Car seat impact on driver’s sitting behavior and perceived discomfort during prolonged real driving on varied road types

  • Lantoine Pascaline
  • Lecocq Mathieu
  • Bougard Clément
  • Dousset Erick
  • Marqueste Tanguy
  • Bourdin Christophe
  • Allègre Jean-Marc
  • Bauvineau Laurent
  • Mesure Serge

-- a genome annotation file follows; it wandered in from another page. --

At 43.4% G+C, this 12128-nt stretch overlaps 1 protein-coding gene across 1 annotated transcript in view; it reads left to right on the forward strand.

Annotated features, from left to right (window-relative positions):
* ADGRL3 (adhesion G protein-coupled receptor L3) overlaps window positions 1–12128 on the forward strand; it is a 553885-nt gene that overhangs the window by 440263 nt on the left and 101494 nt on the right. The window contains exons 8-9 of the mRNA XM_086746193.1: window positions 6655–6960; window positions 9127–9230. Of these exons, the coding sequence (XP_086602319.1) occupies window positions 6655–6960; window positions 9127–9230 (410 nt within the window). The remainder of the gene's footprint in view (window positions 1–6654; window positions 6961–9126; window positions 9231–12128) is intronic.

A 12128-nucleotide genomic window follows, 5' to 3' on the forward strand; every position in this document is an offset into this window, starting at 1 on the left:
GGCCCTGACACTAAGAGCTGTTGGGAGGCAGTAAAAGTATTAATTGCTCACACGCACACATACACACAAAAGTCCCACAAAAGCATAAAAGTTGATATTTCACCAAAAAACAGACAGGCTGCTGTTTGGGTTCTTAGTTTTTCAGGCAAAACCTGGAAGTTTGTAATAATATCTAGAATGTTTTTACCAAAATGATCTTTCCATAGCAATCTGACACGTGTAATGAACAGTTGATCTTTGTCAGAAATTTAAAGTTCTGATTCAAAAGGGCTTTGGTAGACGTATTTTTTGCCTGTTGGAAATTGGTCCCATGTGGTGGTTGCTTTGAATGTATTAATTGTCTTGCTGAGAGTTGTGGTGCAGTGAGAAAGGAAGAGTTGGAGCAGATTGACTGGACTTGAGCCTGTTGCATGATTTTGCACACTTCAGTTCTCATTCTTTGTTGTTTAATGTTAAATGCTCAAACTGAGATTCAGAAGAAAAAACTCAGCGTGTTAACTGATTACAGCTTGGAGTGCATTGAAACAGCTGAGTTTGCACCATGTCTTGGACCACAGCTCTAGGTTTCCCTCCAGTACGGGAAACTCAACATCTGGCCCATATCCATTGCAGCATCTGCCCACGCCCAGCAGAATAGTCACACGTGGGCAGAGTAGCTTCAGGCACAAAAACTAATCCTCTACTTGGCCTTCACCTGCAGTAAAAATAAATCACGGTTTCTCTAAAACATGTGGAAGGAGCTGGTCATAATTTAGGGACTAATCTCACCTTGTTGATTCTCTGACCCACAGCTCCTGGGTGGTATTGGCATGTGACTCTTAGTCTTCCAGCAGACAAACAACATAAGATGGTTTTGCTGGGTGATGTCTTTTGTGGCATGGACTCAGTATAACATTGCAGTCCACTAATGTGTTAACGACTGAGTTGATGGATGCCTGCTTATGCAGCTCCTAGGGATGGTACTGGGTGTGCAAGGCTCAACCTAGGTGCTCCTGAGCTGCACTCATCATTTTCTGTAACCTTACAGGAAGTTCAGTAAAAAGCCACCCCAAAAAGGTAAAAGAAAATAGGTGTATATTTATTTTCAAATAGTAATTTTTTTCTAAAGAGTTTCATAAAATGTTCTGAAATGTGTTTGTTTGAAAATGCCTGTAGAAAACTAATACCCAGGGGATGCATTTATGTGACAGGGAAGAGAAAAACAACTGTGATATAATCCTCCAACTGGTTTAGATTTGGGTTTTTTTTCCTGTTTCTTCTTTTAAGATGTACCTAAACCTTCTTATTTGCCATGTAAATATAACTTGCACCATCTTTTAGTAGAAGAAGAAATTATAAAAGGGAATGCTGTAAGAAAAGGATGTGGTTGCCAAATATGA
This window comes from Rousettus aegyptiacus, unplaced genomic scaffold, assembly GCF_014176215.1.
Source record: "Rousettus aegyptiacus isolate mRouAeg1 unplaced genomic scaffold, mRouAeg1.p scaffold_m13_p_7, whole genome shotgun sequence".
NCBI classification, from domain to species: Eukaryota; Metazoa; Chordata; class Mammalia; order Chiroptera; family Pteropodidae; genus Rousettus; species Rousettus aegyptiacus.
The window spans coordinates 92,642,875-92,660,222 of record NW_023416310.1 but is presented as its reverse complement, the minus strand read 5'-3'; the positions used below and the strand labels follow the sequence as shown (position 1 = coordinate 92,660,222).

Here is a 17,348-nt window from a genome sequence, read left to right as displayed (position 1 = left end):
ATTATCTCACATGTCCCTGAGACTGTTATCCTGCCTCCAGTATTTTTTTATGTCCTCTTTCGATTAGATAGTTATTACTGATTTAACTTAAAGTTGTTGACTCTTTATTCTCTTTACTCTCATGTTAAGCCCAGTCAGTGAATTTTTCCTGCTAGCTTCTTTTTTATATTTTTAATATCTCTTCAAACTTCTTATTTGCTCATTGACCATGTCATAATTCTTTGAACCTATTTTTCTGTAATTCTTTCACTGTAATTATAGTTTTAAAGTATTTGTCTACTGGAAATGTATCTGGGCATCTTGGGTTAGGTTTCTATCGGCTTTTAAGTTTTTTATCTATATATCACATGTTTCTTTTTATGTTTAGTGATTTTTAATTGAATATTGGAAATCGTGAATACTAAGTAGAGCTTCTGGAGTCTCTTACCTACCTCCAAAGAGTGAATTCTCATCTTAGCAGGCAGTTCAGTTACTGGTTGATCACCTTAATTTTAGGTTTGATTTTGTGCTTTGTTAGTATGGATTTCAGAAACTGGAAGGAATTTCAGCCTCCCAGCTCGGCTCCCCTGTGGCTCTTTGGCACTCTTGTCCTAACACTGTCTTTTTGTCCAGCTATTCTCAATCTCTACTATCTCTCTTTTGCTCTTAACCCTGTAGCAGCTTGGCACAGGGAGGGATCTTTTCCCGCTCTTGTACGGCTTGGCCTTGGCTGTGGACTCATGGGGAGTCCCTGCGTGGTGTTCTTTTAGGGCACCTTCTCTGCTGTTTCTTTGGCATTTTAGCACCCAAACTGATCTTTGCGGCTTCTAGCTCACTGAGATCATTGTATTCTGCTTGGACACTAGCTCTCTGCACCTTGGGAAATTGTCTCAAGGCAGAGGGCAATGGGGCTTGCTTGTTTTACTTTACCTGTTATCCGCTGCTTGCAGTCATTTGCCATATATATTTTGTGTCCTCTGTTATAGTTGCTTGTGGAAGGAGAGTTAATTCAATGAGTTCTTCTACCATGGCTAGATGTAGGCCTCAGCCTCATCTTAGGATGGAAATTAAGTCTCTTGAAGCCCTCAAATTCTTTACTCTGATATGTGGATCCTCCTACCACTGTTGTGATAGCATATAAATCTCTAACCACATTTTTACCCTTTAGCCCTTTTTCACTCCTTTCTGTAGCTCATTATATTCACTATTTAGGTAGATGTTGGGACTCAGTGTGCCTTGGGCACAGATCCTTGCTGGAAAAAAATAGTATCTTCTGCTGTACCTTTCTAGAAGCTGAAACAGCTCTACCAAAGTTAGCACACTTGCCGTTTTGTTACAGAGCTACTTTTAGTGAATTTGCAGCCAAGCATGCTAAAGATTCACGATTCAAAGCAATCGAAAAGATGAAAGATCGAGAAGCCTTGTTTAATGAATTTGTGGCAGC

Prolonged driving under real conditions can entail discomfort linked to driving posture, seat design features, and road properties like whole-body vibrations (WBV). This study evaluated the effect of three different seats (S 1 = soft; S 2 = firm; S 3 = soft with suspension system) on driver’s sitting behavior and perceived discomfort on different road types in real driving conditions. Twenty-one participants drove the same 195 km itinerary alternating highway, city, country, and mountain segments. Throughout the driving sessions, Contact Pressure (CP), Contact Surface (CS), Seat Pressure Distribution Percentage (SPD%) and Repositioning Movements (RM) were recorded via two pressure mats installed on seat cushion and backrest. Moreover every 20 minutes, participants rated their whole-body and local discomfort. While the same increase in whole-body discomfort with driving time was observed for all three seats, S 3 limited local perceived discomfort, especially in buttocks, thighs, neck, and upper back. The pressure profiles of the three seats were similar for CP, CS and RM on the backrest but differed on the seat cushion. The soft seats (S 1 & S 3 ) showed better pressure distribution, with lower SPD% than the firm seat (S 2 ). All three showed highest CP and CS under the thighs. Road type also affected both CP and CS of all three seats, with significant differences appearing between early city, highway and country segments. In the light of these results, automotive manufacturers could enhance seat design for reduced driver discomfort by combining a soft seat cushion to reduce pressure peaks, a firm backrest to support the trunk, and a suspension system to minimize vibrations.